Chromenes result from the dehydration of chromanols. They are phenolic terpenoids with a ring of aliphatic and chromanol side chains. Herath et al. [20] proved that mojabanchromanol (a novel chromene) in SHE exhibited anti-asthmatic effects in BALB/c mice. It has the potential in treating PM-induced allergic asthma, which is an inflammatory respiratory disease. Mitigation of PM-induced dendritic cells can be observed. PM-stimulated eosinophil infiltration, which is believed to be the origin of Th2-mediated asthma, attenuated in the trachea, lung and bronchoalveolar lavage fluid (BALF) due to SHE. As an elevation of infiltrated inflammatory cells in BALF is the dominant biomarker in asthma pathogenesis, it should be reduced [20]. Besides, stimulation of mast cells infiltration in response to the activation of Th2 cells was reduced in the allergic lung tissues. SHE also reversed the activation of mast cells which went through degranulation, and the release of histamine and vasoactive mediators in the trachea. As IgE is involved in mast cells activation and degranulation, analysis of serum IgE levels further proved the reduction level by SHE. Furthermore, airway obstruction and mucus released from goblet cells exacerbating asthma could be observed, but these were successfully attenuated by SHE.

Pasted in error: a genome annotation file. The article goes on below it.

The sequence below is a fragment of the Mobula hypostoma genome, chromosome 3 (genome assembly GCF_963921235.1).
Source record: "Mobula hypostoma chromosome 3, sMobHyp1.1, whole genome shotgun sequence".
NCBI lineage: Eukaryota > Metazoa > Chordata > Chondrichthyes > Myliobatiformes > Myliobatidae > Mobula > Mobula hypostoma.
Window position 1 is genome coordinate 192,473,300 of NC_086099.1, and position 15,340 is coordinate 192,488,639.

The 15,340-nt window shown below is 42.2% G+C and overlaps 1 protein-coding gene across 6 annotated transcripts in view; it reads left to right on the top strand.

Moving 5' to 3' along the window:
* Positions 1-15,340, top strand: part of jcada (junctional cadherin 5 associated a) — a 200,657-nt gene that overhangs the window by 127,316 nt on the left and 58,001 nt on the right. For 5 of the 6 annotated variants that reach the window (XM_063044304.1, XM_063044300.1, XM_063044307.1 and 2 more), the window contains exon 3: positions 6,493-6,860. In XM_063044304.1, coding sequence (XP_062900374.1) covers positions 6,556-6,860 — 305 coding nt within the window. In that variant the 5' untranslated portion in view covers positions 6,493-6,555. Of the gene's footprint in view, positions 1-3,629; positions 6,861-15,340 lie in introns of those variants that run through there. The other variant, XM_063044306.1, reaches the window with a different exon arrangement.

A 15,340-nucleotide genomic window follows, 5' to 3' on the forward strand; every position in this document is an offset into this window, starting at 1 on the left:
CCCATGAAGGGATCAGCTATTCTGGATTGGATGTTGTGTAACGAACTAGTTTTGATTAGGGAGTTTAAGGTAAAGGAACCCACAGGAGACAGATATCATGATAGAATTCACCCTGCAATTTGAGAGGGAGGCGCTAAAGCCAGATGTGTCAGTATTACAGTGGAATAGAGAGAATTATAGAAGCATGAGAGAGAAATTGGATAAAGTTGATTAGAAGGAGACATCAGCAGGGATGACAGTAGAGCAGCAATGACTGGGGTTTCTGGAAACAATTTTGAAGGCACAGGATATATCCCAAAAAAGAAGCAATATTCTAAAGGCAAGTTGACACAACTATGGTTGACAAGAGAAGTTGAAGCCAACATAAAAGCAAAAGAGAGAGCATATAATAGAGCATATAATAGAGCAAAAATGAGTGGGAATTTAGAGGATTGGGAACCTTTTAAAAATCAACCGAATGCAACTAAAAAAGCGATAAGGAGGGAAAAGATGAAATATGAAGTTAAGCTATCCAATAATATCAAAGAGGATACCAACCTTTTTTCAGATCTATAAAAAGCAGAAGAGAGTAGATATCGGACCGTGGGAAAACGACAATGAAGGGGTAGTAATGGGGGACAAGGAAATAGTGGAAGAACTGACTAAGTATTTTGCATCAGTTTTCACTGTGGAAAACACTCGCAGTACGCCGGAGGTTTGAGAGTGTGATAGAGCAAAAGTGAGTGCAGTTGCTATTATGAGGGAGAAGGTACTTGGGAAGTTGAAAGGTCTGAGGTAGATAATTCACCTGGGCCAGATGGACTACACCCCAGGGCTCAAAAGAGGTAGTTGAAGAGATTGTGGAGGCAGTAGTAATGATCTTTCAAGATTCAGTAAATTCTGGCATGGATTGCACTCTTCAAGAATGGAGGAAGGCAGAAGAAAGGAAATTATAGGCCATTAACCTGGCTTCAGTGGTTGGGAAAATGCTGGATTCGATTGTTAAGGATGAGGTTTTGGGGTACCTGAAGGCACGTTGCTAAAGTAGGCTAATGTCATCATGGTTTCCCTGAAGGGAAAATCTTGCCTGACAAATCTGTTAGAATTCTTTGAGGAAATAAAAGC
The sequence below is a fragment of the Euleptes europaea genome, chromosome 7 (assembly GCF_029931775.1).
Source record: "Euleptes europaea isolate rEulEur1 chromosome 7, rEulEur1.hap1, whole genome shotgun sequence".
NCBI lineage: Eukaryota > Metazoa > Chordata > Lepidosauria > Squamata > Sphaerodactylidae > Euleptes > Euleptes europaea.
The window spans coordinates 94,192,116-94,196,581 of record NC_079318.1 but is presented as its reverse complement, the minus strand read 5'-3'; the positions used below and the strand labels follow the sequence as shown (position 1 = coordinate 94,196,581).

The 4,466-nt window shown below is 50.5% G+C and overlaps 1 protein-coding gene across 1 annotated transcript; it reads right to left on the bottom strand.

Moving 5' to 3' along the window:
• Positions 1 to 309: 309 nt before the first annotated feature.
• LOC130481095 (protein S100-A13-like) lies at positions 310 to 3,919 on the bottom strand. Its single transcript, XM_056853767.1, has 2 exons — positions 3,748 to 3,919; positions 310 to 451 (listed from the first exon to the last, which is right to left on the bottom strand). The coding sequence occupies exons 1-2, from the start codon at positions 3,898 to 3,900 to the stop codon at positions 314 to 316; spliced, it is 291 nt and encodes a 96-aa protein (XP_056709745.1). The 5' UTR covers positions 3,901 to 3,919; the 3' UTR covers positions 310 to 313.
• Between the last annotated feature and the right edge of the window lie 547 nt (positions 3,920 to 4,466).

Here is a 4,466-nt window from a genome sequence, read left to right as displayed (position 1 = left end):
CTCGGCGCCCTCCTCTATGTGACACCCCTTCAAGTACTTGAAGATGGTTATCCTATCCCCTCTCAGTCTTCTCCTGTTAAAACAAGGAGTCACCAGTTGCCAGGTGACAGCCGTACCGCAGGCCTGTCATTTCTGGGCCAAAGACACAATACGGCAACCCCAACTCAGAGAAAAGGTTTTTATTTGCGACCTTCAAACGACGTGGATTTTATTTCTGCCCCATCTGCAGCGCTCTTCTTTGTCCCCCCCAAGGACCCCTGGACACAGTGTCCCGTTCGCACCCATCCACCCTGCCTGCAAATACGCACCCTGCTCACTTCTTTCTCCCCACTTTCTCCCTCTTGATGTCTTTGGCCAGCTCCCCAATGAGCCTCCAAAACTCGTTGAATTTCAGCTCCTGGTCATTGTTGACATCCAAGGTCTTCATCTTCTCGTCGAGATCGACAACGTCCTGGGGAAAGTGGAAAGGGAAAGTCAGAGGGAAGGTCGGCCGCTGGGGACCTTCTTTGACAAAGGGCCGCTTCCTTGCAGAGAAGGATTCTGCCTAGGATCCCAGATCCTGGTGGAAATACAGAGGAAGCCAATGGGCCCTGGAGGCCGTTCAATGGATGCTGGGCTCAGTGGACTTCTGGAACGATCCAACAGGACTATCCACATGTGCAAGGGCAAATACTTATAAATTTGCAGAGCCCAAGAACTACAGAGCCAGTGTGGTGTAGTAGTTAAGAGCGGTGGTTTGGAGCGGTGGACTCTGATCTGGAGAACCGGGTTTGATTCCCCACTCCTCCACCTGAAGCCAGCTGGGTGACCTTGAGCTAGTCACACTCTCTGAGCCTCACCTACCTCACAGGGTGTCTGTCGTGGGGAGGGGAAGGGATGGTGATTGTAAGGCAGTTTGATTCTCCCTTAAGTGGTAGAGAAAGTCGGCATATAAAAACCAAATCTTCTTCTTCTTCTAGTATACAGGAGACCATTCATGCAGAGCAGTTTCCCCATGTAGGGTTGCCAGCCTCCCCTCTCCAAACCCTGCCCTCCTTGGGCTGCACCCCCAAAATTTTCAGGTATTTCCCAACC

Moreover, CD4+ and CD8+ T cell populations were investigated. Similarly, SHE suppressed the PM-induced T cell populations. As SHE reduced the CD4+ T cells, there was also decreased differentiation into Th2, whereas the reduced CD8+ T cells further attenuated the airway inflammation and hyperresponsiveness in PM-induced mice. Simultaneously, SHE further suppressed the Th17 cell response by reducing the mRNA expression of RAR-related orphan receptor gamma (RORγT) and phosphorylation of signal transducer and activator of transcription 3 (STAT3), which create the primary neutrophils for asthma. This led to the mitigation of neutrophil infiltration in the lung. mRNA expression of GATA3, the major transcription factor for Th2 cells differentiation, was also attenuated by SHE. PM-induced STAT5 translocation was another effect on transcription factors involved in the Th2 immune response, which was reduced by SHE. PM-stimulated IL-4, IL-5, IL-13 and IL-17a epithelial cell-derived cytokine expression was also reduced in asthmatic mice [20].